I'm a bisexual or pansexual or omnisexual—or whatever the kids are calling us these days—woman in a monogamish marriage to a great, GGG straight man. Both of us are in our early 30s. Since getting married, we've traveled around the world and done whatever the hell we wanted. It was a crazy exciting life, but we decided it was time to stop living paycheck to paycheck, so we came back to the States.
We recently bought a house, and we were planning to have a kid next year. But now my husband says that he's not ready. He says there are things he wants to do that he will never ever get to do if we have kids now. I asked him for a time frame, and he said that he couldn't answer that. What he has said to me is: "We've always said we'd never be one of those couples that stop adventuring because we have a nest and kids and stuff." This might be a deal breaker for me. I want to be a mom. I'm ready. I don't want my husband to feel resentment that he never got to live the life he wanted—more travel? More crazy sexual adventures?—because I stuck him with a kid, but at the same time, he can't even give me a time frame. I love him dearly. He's my best friend, he's hot, he's a wonderful person and funny as hell. They don't make many men like him. What should I do?
First, get to a couples counselor.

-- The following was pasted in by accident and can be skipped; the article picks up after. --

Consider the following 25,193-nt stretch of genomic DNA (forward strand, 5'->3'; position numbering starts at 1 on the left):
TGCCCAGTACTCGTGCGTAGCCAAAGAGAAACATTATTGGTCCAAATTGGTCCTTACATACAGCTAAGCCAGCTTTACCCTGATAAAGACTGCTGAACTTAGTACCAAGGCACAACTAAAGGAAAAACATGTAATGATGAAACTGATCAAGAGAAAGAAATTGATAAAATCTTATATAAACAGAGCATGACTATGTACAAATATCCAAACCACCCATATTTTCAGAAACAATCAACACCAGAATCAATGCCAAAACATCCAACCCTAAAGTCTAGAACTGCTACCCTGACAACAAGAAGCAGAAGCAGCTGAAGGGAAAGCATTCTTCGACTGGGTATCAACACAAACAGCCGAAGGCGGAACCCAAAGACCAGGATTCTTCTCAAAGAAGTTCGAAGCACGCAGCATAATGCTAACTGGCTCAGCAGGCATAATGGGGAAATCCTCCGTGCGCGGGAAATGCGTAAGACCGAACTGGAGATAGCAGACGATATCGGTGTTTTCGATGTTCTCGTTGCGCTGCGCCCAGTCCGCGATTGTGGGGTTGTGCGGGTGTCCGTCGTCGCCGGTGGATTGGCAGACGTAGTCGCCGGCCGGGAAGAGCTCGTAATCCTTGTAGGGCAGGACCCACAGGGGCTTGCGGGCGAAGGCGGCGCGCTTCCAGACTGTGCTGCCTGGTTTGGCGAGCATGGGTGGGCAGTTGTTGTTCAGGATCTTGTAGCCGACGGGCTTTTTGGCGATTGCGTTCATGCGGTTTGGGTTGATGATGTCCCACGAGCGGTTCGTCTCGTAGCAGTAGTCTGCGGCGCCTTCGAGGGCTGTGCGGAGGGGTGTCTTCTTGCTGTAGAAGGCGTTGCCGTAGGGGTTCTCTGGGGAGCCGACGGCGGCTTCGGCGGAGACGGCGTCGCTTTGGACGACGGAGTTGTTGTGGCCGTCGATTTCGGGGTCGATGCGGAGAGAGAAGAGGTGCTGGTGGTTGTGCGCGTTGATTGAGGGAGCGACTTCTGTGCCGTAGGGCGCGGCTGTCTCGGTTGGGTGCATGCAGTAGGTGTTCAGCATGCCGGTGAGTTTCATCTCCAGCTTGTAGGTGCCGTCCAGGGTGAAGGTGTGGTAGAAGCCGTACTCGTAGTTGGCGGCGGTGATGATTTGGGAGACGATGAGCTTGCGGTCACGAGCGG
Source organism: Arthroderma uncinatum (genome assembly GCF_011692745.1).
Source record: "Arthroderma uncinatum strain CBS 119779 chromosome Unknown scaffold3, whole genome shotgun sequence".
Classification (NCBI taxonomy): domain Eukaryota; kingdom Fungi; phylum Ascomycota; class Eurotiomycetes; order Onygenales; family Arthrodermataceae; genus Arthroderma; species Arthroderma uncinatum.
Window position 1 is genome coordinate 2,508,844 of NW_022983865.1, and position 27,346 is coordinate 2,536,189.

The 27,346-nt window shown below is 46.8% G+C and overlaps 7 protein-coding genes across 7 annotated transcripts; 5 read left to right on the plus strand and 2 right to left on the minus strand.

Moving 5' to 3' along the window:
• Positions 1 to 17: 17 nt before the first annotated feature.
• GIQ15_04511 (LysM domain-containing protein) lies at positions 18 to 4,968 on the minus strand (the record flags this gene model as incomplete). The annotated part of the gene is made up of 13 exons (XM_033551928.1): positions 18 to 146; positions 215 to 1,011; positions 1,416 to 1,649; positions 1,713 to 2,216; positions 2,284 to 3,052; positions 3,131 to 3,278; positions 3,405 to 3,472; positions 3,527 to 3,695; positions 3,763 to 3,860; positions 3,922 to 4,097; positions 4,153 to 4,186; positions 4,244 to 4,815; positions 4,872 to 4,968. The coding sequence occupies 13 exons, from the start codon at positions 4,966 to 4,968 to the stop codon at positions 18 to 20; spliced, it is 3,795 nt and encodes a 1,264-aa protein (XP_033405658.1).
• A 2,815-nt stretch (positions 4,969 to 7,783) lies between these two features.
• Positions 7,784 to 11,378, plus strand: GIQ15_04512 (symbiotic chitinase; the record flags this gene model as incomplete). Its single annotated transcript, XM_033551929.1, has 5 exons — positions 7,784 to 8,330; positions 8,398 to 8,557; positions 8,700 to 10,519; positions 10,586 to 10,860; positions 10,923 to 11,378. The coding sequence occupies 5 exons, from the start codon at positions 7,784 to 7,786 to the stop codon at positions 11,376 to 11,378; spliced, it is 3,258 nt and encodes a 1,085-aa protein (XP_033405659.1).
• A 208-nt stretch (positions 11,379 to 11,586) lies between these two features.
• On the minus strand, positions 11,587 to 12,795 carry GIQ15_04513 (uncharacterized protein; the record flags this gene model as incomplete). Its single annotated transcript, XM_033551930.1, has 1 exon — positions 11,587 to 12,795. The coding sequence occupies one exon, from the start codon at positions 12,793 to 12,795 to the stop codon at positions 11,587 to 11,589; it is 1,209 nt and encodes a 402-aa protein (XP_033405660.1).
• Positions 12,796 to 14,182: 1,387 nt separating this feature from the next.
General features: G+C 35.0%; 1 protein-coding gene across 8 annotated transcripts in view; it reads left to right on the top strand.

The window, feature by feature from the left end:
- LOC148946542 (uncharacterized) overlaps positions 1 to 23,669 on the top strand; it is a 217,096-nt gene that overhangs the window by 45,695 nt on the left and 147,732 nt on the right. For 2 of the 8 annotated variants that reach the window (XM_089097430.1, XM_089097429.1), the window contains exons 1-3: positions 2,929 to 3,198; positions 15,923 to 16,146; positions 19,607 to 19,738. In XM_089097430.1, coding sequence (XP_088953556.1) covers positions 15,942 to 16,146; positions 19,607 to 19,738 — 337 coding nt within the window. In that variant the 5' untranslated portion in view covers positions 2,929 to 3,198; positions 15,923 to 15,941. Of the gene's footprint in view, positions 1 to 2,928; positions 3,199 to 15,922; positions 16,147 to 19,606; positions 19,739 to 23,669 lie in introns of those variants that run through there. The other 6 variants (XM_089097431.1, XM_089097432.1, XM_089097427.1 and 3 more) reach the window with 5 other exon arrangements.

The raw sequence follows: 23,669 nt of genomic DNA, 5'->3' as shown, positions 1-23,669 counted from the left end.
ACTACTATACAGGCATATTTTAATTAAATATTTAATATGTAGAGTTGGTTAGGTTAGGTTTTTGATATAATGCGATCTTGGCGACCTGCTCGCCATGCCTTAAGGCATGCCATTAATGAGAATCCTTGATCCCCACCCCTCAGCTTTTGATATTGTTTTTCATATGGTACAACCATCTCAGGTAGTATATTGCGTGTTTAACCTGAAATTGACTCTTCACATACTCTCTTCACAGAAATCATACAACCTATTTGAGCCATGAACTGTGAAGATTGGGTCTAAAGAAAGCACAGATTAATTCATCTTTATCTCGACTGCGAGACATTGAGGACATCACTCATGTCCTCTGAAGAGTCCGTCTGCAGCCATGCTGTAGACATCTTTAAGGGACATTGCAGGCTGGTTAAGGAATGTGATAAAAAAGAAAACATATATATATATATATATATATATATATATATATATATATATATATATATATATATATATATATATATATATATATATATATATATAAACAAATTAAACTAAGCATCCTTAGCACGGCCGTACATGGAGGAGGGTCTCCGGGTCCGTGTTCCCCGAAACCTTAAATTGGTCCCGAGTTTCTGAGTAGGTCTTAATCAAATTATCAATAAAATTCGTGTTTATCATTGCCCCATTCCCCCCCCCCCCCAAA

Second, relay this message to your husband from me: Travel and adventure—sexual and otherwise—don't have to stop after you become parents. They do become more difficult, logistically speaking, and you won't be able to go adventuring on impulse anymore. But you can have adventures, dude, as a couple and as individuals. (It's good for married people, including parents, to spend time apart.) It's true, however, that most parents do stop adventuring—but that's usually because they were ready to stop adventuring or they weren't that adventurous in the first place. You can do it differently. Pro tip: It's easier to make time for adventuring if you have one kid. And traveling with a small child—even taking off to live in a foreign country for a year or two—is a lot easier than Parentlandia propaganda would have you believe. You're an adventurous person—you and your wife are adventurous people—and adventurous people can choose to be adventurous parents.